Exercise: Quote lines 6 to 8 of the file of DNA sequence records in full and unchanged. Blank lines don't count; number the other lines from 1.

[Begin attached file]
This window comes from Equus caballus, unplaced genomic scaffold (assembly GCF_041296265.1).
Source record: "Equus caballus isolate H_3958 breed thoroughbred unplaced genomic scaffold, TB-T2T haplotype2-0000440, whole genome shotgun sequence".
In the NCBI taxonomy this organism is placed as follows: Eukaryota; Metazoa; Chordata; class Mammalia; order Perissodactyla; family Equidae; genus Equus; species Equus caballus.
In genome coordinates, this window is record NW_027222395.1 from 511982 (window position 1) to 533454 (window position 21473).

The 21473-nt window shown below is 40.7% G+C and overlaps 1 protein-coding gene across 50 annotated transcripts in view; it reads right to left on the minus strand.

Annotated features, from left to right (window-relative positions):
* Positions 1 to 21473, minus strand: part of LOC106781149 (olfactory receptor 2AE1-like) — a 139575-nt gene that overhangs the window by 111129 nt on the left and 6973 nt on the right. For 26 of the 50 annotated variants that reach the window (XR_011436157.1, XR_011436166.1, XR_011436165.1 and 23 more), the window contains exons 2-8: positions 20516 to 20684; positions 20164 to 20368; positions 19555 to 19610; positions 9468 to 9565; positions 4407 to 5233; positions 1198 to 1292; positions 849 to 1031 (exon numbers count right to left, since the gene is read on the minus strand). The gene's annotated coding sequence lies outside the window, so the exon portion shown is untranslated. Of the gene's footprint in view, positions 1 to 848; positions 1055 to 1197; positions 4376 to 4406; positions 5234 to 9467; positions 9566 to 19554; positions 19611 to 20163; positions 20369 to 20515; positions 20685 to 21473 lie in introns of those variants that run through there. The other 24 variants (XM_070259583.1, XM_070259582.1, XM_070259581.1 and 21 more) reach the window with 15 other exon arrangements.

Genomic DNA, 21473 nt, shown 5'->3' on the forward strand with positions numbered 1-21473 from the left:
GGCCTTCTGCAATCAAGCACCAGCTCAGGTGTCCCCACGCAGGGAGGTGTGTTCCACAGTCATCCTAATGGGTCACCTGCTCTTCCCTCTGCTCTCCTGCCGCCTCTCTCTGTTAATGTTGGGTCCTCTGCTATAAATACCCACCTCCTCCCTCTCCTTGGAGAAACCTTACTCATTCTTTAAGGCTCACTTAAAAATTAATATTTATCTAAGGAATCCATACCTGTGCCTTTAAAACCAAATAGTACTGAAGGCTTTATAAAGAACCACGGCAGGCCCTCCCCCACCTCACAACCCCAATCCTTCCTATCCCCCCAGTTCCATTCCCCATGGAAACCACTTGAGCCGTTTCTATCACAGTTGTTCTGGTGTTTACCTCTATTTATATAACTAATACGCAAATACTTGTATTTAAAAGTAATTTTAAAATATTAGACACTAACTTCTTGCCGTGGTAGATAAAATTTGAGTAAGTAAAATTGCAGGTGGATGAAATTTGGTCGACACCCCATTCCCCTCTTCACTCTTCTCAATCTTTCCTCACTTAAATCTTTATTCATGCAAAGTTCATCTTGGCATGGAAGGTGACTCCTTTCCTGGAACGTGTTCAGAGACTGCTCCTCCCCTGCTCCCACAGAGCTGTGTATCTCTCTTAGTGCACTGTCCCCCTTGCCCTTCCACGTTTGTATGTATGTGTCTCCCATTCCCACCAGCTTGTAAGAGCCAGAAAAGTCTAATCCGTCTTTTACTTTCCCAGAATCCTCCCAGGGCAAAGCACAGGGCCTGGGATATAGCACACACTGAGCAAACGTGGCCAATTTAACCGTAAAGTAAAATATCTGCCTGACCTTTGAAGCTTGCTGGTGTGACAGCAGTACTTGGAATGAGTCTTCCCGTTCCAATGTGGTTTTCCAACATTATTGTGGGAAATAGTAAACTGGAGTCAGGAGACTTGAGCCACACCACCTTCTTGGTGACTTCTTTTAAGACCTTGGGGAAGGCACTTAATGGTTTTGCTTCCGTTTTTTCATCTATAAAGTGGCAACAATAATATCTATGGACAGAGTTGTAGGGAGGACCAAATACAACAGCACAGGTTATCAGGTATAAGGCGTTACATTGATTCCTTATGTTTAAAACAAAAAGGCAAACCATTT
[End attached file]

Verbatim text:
Annotated features, from left to right (window-relative positions):
* Positions 1 to 21473, minus strand: part of LOC106781149 (olfactory receptor 2AE1-like) — a 139575-nt gene that overhangs the window by 111129 nt on the left and 6973 nt on the right. For 26 of the 50 annotated variants that reach the window (XR_011436157.1, XR_011436166.1, XR_011436165.1 and 23 more), the window contains exons 2-8: positions 20516 to 20684; positions 20164 to 20368; positions 19555 to 19610; positions 9468 to 9565; positions 4407 to 5233; positions 1198 to 1292; positions 849 to 1031 (exon numbers count right to left, since the gene is read on the minus strand). The gene's annotated coding sequence lies outside the window, so the exon portion shown is untranslated. Of the gene's footprint in view, positions 1 to 848; positions 1055 to 1197; positions 4376 to 4406; positions 5234 to 9467; positions 9566 to 19554; positions 19611 to 20163; positions 20369 to 20515; positions 20685 to 21473 lie in introns of those variants that run through there. The other 24 variants (XM_070259583.1, XM_070259582.1, XM_070259581.1 and 21 more) reach the window with 15 other exon arrangements.

Genomic DNA, 21473 nt, shown 5'->3' on the forward strand with positions numbered 1-21473 from the left: